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allies ancient appear army Austria beautiful Bellamy Bellamy's Belzoni Birkbeck Buonaparte Cairo called Captain Light cause chamber character church Church of England Committee common court Dangeau discovery doubt East India bill Egypt England English established Europe Evelyn evil expression fact favour feeling feet France French give Greek Greenland Hebrew honour Iceland instance interest island Italy king labour language learned less Letter Lord Lord Byron Madame de Genlis means ment mind moral nation nature never Nubia object observed occasion opinion original passage perhaps persons poet poetry political poor present principles pyramid remarkable rendered respect Russia says seems sense Septuagint shew Sir Richard Browne Sir Robert Wilson small-pox society stone supposed Sweden temple thing thought tion translation traveller vols Vulgate whole Winchester College words
Seite 227 - I see before me the Gladiator lie : He leans upon his hand ; his manly brow Consents to death, but conquers agony, And his drooped head sinks gradually low : And through his side the last drops, ebbing slow From the red gash, fall heavy, one by one, Like the first of a thunder-shower ; and now The arena swims around him ; he is gone, Ere ceased the inhuman shout which hailed the wretch who won.
Seite 263 - And the LORD God caused a deep sleep to fall upon Adam, and he slept: and he took one of his ribs, and closed up the flesh instead thereof; and the rib, which the LORD God had taken from man, made he a woman, and brought her unto the man.
Seite 207 - Made for our searching : yes, in spite of all, Some shape of beauty moves away the pall From our dark spirits. Such the sun, the moon, Trees old and young, sprouting a shady boon For simple sheep ; and such are daffodils With the green world they live in...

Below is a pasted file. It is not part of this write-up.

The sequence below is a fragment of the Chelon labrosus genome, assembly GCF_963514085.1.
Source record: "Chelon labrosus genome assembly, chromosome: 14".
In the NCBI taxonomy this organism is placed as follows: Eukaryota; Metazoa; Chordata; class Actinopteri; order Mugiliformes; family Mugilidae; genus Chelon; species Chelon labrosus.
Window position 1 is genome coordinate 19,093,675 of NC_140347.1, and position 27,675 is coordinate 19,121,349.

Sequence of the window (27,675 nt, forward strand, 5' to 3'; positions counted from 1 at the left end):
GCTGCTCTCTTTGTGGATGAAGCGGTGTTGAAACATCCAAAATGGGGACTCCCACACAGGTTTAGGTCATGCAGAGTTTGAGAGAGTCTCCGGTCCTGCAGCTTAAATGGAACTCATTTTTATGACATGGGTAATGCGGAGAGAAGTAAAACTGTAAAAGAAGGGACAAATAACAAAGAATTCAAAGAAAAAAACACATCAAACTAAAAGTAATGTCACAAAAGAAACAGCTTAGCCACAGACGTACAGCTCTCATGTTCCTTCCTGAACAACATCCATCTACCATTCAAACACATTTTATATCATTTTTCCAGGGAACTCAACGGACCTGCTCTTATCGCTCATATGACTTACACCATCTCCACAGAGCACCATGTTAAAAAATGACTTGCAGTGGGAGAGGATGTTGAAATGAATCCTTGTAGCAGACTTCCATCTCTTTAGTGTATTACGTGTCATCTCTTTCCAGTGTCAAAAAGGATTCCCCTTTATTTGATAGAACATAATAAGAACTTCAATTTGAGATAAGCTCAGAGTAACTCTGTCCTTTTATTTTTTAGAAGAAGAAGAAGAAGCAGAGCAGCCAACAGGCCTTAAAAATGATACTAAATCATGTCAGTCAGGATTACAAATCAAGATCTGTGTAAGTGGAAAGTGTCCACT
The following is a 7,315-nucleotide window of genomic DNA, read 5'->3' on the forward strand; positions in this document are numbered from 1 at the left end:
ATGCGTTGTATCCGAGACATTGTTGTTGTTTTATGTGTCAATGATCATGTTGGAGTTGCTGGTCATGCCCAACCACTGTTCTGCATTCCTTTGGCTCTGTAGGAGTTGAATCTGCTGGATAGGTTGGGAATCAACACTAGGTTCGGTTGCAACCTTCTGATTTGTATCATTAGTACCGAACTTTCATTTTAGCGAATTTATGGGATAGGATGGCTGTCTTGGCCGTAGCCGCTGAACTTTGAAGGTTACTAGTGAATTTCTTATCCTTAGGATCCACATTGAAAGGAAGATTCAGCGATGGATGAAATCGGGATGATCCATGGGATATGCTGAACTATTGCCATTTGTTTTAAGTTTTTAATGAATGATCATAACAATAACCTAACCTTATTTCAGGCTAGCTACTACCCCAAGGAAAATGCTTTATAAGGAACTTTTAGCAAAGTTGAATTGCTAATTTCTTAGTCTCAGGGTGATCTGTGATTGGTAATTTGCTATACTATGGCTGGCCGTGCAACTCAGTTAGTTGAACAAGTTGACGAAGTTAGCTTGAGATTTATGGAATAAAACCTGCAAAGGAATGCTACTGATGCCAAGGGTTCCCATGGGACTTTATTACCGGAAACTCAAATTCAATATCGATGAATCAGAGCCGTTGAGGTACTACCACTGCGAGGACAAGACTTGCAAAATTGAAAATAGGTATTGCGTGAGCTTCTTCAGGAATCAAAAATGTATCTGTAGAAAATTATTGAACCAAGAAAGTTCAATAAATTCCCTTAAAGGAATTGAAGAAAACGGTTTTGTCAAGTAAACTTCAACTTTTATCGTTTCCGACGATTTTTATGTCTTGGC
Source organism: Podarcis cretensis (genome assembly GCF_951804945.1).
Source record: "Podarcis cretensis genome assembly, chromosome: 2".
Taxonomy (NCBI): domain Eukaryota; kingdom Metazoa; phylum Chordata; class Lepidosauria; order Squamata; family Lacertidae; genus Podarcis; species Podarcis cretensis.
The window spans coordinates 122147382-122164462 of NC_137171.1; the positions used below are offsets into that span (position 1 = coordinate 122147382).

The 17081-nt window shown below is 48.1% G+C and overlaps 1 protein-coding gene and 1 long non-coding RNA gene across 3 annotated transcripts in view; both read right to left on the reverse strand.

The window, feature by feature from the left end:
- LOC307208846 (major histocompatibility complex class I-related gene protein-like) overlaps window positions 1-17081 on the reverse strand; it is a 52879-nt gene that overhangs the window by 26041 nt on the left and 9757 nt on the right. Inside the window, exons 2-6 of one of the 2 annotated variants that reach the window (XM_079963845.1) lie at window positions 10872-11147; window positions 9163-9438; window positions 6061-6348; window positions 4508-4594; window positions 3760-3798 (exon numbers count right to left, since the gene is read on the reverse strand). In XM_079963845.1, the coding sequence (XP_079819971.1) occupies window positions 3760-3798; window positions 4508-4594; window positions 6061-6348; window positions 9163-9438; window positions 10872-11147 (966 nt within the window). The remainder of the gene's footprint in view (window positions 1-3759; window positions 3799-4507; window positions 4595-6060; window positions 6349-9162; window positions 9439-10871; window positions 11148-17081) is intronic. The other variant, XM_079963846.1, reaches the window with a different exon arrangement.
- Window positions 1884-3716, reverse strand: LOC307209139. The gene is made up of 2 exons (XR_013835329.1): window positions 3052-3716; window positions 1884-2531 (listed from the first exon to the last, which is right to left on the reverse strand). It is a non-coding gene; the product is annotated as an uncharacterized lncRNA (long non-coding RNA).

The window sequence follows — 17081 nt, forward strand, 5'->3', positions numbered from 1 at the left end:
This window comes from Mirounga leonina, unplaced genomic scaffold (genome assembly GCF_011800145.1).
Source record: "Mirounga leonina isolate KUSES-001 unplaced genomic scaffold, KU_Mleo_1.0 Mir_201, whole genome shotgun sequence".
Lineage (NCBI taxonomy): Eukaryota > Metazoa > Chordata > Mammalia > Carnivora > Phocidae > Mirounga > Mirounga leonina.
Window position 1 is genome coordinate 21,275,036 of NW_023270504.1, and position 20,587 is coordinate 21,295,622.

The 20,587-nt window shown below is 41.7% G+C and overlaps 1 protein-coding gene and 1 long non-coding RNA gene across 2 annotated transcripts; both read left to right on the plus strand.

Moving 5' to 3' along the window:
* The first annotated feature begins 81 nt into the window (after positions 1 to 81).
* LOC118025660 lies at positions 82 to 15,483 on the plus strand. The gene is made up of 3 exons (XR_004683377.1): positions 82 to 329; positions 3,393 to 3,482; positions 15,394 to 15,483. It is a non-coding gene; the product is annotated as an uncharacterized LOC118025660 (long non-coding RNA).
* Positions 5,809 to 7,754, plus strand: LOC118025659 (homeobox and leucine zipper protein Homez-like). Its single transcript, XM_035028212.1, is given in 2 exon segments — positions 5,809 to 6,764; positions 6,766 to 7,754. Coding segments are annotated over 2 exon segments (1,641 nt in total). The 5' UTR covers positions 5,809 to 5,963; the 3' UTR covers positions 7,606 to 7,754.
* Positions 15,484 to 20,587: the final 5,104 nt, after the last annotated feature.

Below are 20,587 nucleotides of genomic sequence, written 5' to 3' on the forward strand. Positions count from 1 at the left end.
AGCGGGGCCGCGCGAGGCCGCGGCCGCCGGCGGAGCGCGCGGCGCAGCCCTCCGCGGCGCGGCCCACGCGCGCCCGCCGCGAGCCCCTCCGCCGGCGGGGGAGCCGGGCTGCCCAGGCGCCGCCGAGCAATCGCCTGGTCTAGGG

Seite 4 - From Paul's I went, to Eton sent, To learn straightways the Latin phrase, Where fifty-three stripes given to me At once I had. For fault but small, or none at all, It came to pass thus beat I was; See, Udal, see the mercy of thee To me, poor lad.
Seite 216 - Farewell! a word that must be, and hath been — A sound which makes us linger; — yet— farewell ! Ye ! who have traced the Pilgrim to the scene Which is his last, if in your memories dwell A thought which once was his, if on ye swell A single recollection, not in vain He wore his sandal-shoon, and scallop-shell ; Farewell! with him alone may rest the pain, If such there were — with you, the moral of his strain.
Seite 208 - We have imagined for the mighty dead ; All lovely tales that we have heard or read : An endless fountain of immortal drink, Pouring unto us from the heaven's brink. Nor do we merely feel these essences For one short hour ; no, even as the trees That whisper round a temple become soon Dear as the temple's self, so does the moon, The passion poesy, glories infinite...
Seite 223 - The beings of the mind are not of clay ; Essentially immortal, they create And multiply in us a brighter ray And more beloved existence : that which Fate Prohibits to dull life, in this our state Of mortal bondage, by these spirits supplied First exiles, then replaces what we hate ; Watering the heart whose early flowers have died, And with a fresher growth replenishing the void.
Seite 222 - I STOOD in Venice, on the Bridge of Sighs ;* A palace and a prison on each hand: I saw from out the wave her structures rise As from the stroke of the enchanter's wand...
Seite 207 - Some shape of beauty moves away the pall From our dark spirits. Such the sun, the moon, Trees old and young, sprouting a shady boon For simple sheep ; and such are daffodils With the green world they live in ; and clear rills That for themselves a cooling covert make 'Gainst the hot season ; the mid forest brake, Rich with a sprinkling of fair musk-rose blooms: And such too is the grandeur of the dooms We have imagined for the mighty dead...